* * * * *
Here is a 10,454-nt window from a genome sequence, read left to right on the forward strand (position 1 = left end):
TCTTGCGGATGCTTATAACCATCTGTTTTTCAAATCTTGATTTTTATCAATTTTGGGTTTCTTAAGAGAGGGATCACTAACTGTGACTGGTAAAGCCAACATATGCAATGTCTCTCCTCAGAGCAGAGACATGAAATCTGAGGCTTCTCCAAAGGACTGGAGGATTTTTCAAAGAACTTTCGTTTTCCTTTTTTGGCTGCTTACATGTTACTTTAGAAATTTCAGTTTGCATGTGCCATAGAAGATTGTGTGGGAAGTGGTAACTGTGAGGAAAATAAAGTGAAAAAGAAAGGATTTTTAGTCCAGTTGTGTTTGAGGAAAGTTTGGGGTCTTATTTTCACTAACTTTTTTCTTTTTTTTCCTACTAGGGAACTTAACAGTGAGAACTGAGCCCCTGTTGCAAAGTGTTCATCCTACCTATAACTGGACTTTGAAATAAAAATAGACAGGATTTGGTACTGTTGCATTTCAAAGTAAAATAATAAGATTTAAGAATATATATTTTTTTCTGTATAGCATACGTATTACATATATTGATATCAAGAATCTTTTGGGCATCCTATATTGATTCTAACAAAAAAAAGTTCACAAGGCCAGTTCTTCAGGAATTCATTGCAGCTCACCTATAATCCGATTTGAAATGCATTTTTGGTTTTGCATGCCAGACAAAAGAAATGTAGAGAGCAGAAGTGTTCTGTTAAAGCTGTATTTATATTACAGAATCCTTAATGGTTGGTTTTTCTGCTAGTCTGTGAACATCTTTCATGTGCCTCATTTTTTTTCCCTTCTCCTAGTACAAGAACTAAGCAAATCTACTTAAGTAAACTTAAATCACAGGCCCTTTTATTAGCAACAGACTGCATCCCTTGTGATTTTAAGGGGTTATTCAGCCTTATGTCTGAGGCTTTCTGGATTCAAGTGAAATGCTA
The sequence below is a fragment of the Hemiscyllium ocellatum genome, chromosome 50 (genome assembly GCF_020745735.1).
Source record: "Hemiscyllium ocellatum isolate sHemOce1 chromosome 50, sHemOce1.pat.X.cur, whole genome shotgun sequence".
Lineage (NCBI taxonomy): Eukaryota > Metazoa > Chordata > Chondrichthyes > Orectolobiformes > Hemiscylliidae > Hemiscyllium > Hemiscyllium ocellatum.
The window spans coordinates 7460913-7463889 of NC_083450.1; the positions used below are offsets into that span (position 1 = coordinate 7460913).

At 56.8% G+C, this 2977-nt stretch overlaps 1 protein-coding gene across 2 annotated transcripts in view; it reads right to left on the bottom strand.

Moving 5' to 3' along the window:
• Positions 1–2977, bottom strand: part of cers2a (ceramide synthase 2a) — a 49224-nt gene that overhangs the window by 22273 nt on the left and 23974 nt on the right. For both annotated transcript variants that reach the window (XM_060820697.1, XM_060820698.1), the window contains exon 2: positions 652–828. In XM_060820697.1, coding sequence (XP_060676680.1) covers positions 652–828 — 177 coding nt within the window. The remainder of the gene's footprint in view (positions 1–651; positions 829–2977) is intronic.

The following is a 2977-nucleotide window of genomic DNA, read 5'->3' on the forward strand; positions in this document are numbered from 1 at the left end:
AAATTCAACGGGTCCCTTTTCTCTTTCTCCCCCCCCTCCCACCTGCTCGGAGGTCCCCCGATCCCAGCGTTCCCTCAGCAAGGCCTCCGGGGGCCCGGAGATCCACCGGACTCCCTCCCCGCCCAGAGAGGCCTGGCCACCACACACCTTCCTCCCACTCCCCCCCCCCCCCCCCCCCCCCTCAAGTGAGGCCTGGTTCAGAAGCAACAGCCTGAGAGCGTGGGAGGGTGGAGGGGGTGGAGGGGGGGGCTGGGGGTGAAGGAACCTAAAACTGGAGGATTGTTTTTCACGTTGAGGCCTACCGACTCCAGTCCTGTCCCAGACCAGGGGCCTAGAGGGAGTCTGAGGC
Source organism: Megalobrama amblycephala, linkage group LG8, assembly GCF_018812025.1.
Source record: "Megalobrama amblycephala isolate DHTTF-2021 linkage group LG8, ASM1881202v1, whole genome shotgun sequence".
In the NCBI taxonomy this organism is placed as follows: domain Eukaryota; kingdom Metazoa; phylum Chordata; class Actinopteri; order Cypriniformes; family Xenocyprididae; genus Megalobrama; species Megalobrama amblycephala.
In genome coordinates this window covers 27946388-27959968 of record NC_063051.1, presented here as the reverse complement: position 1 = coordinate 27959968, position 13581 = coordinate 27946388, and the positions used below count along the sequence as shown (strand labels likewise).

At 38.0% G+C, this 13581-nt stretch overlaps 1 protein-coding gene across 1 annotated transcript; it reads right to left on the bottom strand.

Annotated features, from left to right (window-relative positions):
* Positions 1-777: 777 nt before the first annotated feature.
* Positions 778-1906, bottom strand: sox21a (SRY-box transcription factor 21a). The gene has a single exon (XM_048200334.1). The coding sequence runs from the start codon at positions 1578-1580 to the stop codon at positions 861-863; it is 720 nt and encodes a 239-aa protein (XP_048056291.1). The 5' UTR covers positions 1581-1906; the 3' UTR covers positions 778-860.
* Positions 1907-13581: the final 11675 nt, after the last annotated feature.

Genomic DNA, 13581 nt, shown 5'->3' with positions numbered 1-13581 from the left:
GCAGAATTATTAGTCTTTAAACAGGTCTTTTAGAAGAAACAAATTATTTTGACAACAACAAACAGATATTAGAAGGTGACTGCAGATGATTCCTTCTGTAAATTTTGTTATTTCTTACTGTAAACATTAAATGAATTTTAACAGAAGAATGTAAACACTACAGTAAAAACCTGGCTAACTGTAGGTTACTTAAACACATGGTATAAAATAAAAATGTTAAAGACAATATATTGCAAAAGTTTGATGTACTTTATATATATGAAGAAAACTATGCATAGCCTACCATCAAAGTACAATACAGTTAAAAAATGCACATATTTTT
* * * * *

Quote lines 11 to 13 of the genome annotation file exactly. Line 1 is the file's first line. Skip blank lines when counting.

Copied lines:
AAATTCAACGGGTCCCTTTTCTCTTTCTCCCCCCCCTCCCACCTGCTCGGAGGTCCCCCGATCCCAGCGTTCCCTCAGCAAGGCCTCCGGGGGCCCGGAGATCCACCGGACTCCCTCCCCGCCCAGAGAGGCCTGGCCACCACACACCTTCCTCCCACTCCCCCCCCCCCCCCCCCCCCCCTCAAGTGAGGCCTGGTTCAGAAGCAACAGCCTGAGAGCGTGGGAGGGTGGAGGGGGTGGAGGGGGGGGCTGGGGGTGAAGGAACCTAAAACTGGAGGATTGTTTTTCACGTTGAGGCCTACCGACTCCAGTCCTGTCCCAGACCAGGGGCCTAGAGGGAGTCTGAGGC
Source organism: Megalobrama amblycephala, linkage group LG8, assembly GCF_018812025.1.
Source record: "Megalobrama amblycephala isolate DHTTF-2021 linkage group LG8, ASM1881202v1, whole genome shotgun sequence".